Nov 09 17:40:57 framedora kernel: PM: hibernation: Preallocating image memory
Nov 09 17:40:57 framedora kernel: PM: hibernation: Allocated 4781969 pages for snapshot
Nov 09 17:40:57 framedora kernel: PM: hibernation: Allocated 19127876 kbytes in 2.49 seconds (7681.87 MB/s)
Nov 09 17:40:57 framedora kernel: PM: hibernation: Creating image:
Nov 09 17:40:57 framedora kernel: PM: hibernation: Need to copy 4750531 pages
Nov 09 17:40:57 framedora kernel: PM: hibernation: Normal pages needed: 4750531 + 1024, available pages: 11970033
Nov 09 17:40:57 framedora kernel: PM: hibernation: Basic memory bitmaps freed
Nov 09 17:40:57 framedora kernel: PM: hibernation: hibernation exit

Which clearly shows it entering suspend-then-hibernate, then hibernating with no errors, and finally exiting hibernation when I turn the computer back on. If entering hibernation fails, there should be error(s) in the log describing suspend-then-hibernate failing to enter hibernate (and perhaps falling back to suspend).

Also, resuming from hibernation should be similar to a cold boot. In my experience, this means the grub menu shows and then the Framework splash screen.

As another data point, on Fedora 35 with 25% of 64gb of ram used:
Takes about 60 seconds to enter hibernation, and a little under 45 seconds to resume.

RAM size (and how much needs to be written to disk) + SSD speed probably affects how long it takes to hibernate/resume. I myself am not on the fastest ssd (an old liteon). I don’t mind the time it takes to enter hibernation since I can just close the lid. As for resume time, it’s probably faster with less ram + faster SSD.

I’m also disabling zram before hibernation and writing to a swapfile, FWIW.

Being able to have the system completely off for extended periods where I don’t want battery drain and then resuming into whatever I was doing before is worth the relatively long resume for me. s2idle’s instant wakeup + hibernation is working pretty well for me, but I wish s2idle would drain way less battery.

For what it’s worth, I’m on Fedora F35 (5.14.17-301.fc35.x86_64) and I’ve done some experimentation, with s2idle and deep sleep. I’m seeing ~4% drain per hour on s2idle and 2% drain per hour on deep sleep. I’ve done some short experiments with turning off WiFi / Bluetooth, and unplugging USB peripherals, but don’t it doesn’t seem to make much difference in the rate of discharge. Overall, I think deep sleep is at an acceptable level, however I do find it annoying that it takes so long to wake from deep sleep (usually it’s a good 15 - 20 seconds). I may eventually come up with a script that starts sleep in s2, and goes to deep after 1 hour or so, such that if I close the lid for a short period of time (let’s say walking around the house) I can resume quickly, but overnight or in transit, I can benefit from good power savings. If anyone has done this already, please post.

FYI my specs are:
i7-1165G7
32 GB RAM - single slot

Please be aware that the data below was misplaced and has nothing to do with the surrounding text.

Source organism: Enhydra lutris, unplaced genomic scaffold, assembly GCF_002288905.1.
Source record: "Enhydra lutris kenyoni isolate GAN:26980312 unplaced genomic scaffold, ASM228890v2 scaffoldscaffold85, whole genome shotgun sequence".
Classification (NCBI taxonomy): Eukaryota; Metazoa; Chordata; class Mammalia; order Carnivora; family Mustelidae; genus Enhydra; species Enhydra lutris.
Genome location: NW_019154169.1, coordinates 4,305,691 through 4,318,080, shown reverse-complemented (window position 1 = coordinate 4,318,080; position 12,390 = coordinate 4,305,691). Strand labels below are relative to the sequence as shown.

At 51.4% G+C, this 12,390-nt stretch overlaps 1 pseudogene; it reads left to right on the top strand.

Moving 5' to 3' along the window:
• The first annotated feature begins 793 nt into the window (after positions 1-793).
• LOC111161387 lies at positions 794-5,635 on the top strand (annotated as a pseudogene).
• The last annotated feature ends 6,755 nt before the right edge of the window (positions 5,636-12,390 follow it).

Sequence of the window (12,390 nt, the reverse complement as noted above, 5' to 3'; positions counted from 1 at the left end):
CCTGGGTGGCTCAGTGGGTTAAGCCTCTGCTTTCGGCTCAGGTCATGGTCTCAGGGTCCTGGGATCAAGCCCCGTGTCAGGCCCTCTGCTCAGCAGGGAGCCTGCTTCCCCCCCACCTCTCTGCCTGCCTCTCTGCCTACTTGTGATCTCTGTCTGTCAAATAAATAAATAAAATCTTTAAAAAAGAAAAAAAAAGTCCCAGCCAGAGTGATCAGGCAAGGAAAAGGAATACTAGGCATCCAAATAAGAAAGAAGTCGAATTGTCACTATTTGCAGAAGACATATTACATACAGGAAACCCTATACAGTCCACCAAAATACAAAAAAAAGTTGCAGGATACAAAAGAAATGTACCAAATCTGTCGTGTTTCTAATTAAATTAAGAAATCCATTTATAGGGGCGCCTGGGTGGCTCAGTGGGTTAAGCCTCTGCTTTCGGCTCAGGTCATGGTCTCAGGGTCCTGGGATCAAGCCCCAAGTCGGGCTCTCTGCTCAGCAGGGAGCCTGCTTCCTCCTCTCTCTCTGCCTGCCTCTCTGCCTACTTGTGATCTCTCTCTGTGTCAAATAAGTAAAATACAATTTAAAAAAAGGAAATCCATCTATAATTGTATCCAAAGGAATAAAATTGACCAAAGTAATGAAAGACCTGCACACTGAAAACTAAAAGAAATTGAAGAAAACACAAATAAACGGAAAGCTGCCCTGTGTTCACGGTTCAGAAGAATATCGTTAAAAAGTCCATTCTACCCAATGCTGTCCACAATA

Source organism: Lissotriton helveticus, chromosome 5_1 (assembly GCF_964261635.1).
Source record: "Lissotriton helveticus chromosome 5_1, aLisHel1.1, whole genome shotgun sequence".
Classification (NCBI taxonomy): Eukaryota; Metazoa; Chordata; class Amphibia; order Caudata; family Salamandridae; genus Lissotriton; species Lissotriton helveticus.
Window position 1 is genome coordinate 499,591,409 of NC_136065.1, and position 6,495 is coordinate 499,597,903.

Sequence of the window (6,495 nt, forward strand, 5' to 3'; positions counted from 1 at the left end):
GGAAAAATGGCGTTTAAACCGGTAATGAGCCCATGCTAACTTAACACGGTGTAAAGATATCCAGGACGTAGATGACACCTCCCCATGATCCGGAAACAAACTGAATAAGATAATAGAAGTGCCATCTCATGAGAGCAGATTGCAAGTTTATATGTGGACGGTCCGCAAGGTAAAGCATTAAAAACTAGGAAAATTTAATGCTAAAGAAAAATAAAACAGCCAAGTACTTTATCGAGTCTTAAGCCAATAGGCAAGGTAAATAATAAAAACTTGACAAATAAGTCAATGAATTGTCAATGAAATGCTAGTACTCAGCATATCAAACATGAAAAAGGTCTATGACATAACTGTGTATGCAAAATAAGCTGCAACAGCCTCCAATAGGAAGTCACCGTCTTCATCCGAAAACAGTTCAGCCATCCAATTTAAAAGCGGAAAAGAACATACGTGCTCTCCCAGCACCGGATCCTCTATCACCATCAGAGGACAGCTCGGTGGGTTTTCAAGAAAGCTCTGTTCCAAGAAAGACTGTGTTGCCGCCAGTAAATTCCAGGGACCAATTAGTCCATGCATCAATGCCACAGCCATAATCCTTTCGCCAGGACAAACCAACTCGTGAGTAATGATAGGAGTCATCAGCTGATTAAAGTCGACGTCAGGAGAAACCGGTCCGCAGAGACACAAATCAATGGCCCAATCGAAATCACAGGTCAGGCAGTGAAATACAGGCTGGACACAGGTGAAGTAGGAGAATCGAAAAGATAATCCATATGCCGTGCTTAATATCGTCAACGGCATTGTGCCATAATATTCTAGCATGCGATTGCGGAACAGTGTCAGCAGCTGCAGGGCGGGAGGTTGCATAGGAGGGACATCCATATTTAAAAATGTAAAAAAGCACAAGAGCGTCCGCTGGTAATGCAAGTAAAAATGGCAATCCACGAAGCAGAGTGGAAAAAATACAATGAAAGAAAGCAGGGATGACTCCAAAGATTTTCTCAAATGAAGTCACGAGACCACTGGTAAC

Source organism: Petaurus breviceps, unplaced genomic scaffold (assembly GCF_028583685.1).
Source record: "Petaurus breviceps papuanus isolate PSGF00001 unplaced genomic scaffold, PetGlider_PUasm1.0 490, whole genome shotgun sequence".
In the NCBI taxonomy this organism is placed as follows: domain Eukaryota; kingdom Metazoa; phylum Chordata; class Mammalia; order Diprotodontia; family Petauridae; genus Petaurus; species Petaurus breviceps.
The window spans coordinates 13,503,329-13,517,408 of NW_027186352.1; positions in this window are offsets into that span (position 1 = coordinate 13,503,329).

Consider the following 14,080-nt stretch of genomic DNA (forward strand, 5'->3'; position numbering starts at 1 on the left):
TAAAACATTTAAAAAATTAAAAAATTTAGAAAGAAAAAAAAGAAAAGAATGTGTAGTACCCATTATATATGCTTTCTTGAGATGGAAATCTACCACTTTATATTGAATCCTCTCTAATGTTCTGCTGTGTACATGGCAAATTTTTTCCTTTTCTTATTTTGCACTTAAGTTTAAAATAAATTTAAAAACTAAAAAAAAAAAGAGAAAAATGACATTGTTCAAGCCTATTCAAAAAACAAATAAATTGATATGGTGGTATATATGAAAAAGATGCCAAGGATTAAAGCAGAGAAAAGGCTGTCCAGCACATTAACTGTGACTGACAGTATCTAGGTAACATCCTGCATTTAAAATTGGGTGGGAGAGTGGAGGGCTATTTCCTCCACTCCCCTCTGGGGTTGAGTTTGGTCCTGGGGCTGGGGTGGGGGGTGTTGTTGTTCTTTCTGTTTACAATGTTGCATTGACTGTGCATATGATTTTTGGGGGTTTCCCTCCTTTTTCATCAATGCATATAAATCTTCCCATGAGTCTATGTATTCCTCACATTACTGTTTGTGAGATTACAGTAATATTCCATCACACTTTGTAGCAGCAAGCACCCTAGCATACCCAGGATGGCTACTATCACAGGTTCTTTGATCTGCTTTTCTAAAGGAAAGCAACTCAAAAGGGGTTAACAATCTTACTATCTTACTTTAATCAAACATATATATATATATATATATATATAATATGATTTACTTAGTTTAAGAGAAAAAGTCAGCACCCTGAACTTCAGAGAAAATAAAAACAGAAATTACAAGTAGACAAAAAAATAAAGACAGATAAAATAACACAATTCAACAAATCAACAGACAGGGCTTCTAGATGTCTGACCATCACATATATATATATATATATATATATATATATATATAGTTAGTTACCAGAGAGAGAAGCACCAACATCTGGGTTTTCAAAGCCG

AX210 (with vPro) - IDK why I got vPro, since my CPU doesn’t support vPro, and apparently vPro Wifi can contribute to power drain…
SN850 1TB SSD
HDMI, Display Port, USB-A, USB-C ports

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Why not just do suspend-then-hibernate? Hell, hibernate has way better powersavings than even deep sleep.

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Hibernate is not available, I believe due to secure boot being enabled upon installing Fedora. From what I understand, I’d have to re-install with secure boot turned off to enable hibernate.

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No, you can just toggle secure boot in the UEFI settings. You’d have to reinstall if you wanted to switch from BIOS to UEFI or vice versa (source: I did the same thing where I installed Debian with secure boot enabled but later disabled it so that I could hibernate).

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That worked, thanks.

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Has anyone tried getting Intel Rapid Start to work (or maybe just knows more about it than I do and can say if that’s even feasible)? Power management/Suspend and hibernate - ArchWiki

It seems like it’s an Intel-specific, faster better version of hibernation, but other than that little section in the Arch Wiki, I really can’t find much info on it. Apparently it requires a special partition, and:

there’s no obvious indication to the OS that the feature is supported unless the appropriate partition already exists

Which seems like the perfect formula for spending a whole afternoon messing with partitioning and whatnot without any indication of whether or not what you’re doing will result in anything useful. But, if it’s actually supported it seems very worthwhile.

In my opinion, s2idle with suspend-then-hibernate is the answer to this conundrum. It provides quick, trouble free suspend/resume and low battery degradation over the long term. Suspending to deep kills the battery if you leave the laptop for longer periods between uses as it constantly drains the battery.

suspend-then-hibernate is problematic for a number of reasons, and s2idle drain really needs to improve for this to be a complete product:

  • It doesn’t work with secureboot (it might in the future, details here: mjg59 | Making hibernation work under Linux Lockdown)
  • It doesn’t work with Zram, which is default on Fedora (and maybe other distros)
  • Swap space has to be large, and cannot be encrypted (yet?)
  • Combining this with a BIOS password (which is best practice for workstations) and LUKS encryption means having to type credentials in many times during wake
  • 20 second (plus multiple password typing) boot times is unreasonable for many people

I see in some other threads that Windows users got s0ix drain down to ~150-500mW. That’s a much better level than the current 2.2W (calculated from 4% drained per hour on the 55Wh battery)

I know that Framework is a small company with a small dev team, and doesn’t have many resources to allocate to fix these problems.

If this doesn’t get fixed soon I’m either going to request a refund (still within my 30 day return window) or donate it to a Linux dev who can make power management work with all the hardware in the device.